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elsewhere in the neighbourhood of Canton. As is well known, the owners and their families inhabit the upper part of these vessels, while their innumerable flocks of feathered creatures are accommodated in the hold. Mr. Bennett was fortunate enough to inspect some of them just after the rice harvest had been gathered, which is the season of joy for the broad-bills, as they are then at liberty to fatten upon the rich gleanings of the paddy-fields.

On the arrival of the boat at the spot considered proper for feeding the quacking tribe, a signal of a whistle causes the flock to waddle in regular order from their domicile across the board placed for their accommodation. When it is considered that they have gorged sufficiently, another signal is made : immediately upon hearing it, they congregate and re-enter the boat. The first duck that enters is rewarded with some paddy, the last is whipped ; so that it is ludicrous to see the last birds (knowing by sad experience the fate that awaits them) making efforts en masse to fly over the back of the others, to escape the chastisement inflicted upon the ultimate duck.'— vol. ii. p. 115.

Mr. Bennett had the good luck to sail, in his return from Canton to Macao, in company with Mr. Davis, the accomplished orientalist, then chief superintendent of the Honourable East India Company's establishment; and he appears to have owed much valuable information to that enlightened gentleman's conversation. But we have perhaps given as much space to this book as the nature of its contents may seem to justify—so we must now close our extracts with the surgeon's account of the mode in which the Chinese and Japanese produce those dwarf trees, which we mentioned in our last number when reviewing Messrs. Fischer and Meylan :

"The Chinese procure the dwarf orange trees, laden with fruit, by selecting a branch of a larger tree upon which there may be a good supply of fruit : the cuticle being detached from one part of the branch, is plastered over with a mixture of clay and straw, until roots are given out, when the branch is cut off, planted in a pot, and thus forms a dwarf tree laden with fruit. Other means are adopted to give the trunk and bark an appearance of age; and these, with the dwarf bamboos and other trees, must certainly be regarded as the principal Chinese vegetable curiosities.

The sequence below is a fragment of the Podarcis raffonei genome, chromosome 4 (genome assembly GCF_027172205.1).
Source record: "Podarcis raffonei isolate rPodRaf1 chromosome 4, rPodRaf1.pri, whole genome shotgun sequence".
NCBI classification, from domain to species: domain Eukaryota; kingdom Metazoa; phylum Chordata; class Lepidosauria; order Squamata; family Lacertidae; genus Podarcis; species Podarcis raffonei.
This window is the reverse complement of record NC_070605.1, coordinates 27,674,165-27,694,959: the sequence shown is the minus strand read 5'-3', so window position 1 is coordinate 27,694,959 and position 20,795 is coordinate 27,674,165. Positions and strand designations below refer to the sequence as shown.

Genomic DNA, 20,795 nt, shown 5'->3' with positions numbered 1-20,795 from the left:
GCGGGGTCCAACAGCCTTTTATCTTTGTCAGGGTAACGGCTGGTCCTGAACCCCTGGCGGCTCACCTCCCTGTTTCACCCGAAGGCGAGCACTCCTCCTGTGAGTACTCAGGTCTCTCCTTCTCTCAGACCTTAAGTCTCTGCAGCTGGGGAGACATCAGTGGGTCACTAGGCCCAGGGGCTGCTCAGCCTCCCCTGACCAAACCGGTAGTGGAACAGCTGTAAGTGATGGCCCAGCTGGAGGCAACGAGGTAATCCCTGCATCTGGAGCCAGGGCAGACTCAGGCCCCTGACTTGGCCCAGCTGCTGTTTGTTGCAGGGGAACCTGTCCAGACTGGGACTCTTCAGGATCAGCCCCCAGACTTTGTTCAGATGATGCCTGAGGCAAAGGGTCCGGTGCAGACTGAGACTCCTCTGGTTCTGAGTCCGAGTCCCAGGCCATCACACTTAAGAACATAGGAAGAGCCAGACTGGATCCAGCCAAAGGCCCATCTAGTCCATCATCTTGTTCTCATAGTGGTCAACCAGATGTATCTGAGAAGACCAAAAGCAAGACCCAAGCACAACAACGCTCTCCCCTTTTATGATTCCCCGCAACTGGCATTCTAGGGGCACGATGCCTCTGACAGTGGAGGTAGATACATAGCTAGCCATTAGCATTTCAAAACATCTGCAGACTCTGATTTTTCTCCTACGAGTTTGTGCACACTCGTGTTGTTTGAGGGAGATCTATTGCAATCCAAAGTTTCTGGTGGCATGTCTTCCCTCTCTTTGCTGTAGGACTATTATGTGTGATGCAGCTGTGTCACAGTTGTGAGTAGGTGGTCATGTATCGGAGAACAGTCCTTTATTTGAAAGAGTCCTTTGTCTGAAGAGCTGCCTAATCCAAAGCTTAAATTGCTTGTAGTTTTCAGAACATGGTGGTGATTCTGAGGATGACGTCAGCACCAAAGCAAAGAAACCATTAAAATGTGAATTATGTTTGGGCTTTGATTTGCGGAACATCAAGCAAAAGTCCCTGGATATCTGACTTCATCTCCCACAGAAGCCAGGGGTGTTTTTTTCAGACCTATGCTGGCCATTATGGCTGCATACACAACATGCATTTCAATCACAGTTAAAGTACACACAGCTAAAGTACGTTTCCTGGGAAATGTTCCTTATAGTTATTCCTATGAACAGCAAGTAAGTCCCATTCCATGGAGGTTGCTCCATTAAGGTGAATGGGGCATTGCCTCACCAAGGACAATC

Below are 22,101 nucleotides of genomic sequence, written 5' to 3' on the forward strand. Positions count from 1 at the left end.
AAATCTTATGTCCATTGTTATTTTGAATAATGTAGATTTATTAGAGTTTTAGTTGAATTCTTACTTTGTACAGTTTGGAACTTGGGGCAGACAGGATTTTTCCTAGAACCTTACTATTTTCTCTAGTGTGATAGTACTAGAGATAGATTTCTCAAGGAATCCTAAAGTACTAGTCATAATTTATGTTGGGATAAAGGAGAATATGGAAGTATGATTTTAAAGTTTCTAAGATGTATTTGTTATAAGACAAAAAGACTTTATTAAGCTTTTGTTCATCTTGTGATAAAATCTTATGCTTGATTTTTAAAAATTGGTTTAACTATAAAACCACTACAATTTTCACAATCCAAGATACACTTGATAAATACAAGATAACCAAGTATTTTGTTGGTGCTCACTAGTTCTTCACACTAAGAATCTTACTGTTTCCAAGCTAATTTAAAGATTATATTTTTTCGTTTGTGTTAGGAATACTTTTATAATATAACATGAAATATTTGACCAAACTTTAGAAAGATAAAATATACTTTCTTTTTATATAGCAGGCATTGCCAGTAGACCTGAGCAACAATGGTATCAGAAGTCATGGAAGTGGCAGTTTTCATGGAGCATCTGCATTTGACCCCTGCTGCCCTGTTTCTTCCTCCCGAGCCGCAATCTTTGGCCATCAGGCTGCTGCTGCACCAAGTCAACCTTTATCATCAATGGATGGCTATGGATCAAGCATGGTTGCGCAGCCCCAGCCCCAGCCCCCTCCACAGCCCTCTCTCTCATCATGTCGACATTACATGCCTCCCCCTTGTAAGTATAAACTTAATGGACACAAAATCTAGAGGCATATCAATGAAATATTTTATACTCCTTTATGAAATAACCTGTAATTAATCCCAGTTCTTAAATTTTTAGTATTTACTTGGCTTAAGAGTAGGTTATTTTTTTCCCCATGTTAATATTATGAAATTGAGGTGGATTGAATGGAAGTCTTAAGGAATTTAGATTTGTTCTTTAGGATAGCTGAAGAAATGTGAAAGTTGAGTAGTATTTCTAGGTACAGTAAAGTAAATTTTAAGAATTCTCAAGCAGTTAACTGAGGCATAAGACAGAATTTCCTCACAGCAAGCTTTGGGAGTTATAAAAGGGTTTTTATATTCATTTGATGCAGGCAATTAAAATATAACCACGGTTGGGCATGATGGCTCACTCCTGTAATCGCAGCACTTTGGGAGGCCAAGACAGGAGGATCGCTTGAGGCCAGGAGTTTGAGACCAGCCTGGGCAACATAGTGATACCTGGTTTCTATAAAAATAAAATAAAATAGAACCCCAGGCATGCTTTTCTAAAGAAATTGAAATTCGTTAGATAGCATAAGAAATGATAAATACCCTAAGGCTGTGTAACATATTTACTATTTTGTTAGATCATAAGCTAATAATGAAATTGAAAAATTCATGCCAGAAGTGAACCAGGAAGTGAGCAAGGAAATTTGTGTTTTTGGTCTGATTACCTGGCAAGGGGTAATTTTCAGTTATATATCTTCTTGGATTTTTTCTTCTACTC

In Mr. Bennett’s volumes, if our reader has been at all amused with what we have exhibited in this article, he may depend on finding a great deal more of at least as interesting matter: he will, in particular, be well entertained with the author's history of a favourite Ungka ape, which partook his cabin with him during his last voyage from Sincapore to London. This creature seems to have been about the most intelligent and amiable specimen of the turpissima bestia hitherto recorded : he regularly dined with

the

the doctor's mess, and was on intimate terms with most of the passengers—but more especially—which, indeed, will surprise none who have observed the manners of animals—with a child on board, whom it attended almost like a nurse. Ungka liked every thing in the way of eating and drinking that passes current among men-except only wine; but if he had any relish for tobacco, Mr. Bennett does not mention it. Some few years ago, however, a captain in the Company's naval service brought to this city an animal of (we believe) the very same species, who not only took snuff habitually, but indulged himself with a pipe or two every day after dinner, filling the bowl for himself, and even lighting it very knowingly. This little gentleman, too, was quite free from the Mahometan prejudice against the juice of the grape. A friend of ours visiting him the first week after his arrival in Cheapside, found him in the act of finishing his mutton chop and potatoes, and about to begin his usual pipe, with the accompaniment of some Madeira negus. He was sold for the high price of 500l., but died very soon afterwards.

There are two or three monkeys now in the Zoological Gardens in the Regent's Park, whose passion for snuff affords much amusement to the visiters. They seem to rub it zealously into their eyes and ears, as well as their nostrils, and, after some minutes of triumphant sneezing and snorting, to enjoy the narcotic influence of the Nicotian weed, with the calm contentment of an old-fashioned philosopher.

the Regio the visiters well as their 10g, to enjoy tlment of an

Art. II.-Correspondance de Victor Jacquemont, avec sa Famille

et plusieurs de ses Amis, pendant son Voyage dans l'Inde,

1828-1832. 2 vols. Paris. 1833. The same translated. 2 vols. London. 1834.